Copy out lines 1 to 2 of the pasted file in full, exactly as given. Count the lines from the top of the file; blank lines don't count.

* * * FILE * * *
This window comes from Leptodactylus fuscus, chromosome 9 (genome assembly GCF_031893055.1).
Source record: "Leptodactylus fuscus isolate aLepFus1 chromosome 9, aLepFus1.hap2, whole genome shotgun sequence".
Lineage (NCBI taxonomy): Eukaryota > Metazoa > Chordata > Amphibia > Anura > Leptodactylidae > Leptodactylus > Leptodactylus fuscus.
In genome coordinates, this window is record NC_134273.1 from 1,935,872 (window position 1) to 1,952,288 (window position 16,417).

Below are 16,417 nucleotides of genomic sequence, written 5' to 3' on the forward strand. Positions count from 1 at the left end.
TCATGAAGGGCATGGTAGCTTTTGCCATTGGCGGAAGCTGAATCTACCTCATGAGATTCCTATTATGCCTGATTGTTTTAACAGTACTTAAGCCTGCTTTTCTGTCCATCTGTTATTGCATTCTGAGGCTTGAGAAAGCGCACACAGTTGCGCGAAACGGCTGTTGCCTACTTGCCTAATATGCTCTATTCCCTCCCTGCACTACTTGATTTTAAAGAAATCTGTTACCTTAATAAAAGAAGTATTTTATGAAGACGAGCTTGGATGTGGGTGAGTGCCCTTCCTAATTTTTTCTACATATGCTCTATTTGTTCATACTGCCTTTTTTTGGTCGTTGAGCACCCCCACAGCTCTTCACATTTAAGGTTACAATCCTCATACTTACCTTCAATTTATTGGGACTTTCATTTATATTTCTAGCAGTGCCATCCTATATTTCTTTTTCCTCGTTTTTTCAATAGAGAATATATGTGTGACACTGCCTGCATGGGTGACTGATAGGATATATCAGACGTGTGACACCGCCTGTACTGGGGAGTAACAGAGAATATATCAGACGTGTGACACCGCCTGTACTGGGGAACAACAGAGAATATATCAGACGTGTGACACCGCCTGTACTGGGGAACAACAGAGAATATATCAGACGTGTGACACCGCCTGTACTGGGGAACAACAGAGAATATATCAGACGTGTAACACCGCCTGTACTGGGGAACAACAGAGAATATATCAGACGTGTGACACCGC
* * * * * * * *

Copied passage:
This window comes from Leptodactylus fuscus, chromosome 9 (genome assembly GCF_031893055.1).
Source record: "Leptodactylus fuscus isolate aLepFus1 chromosome 9, aLepFus1.hap2, whole genome shotgun sequence".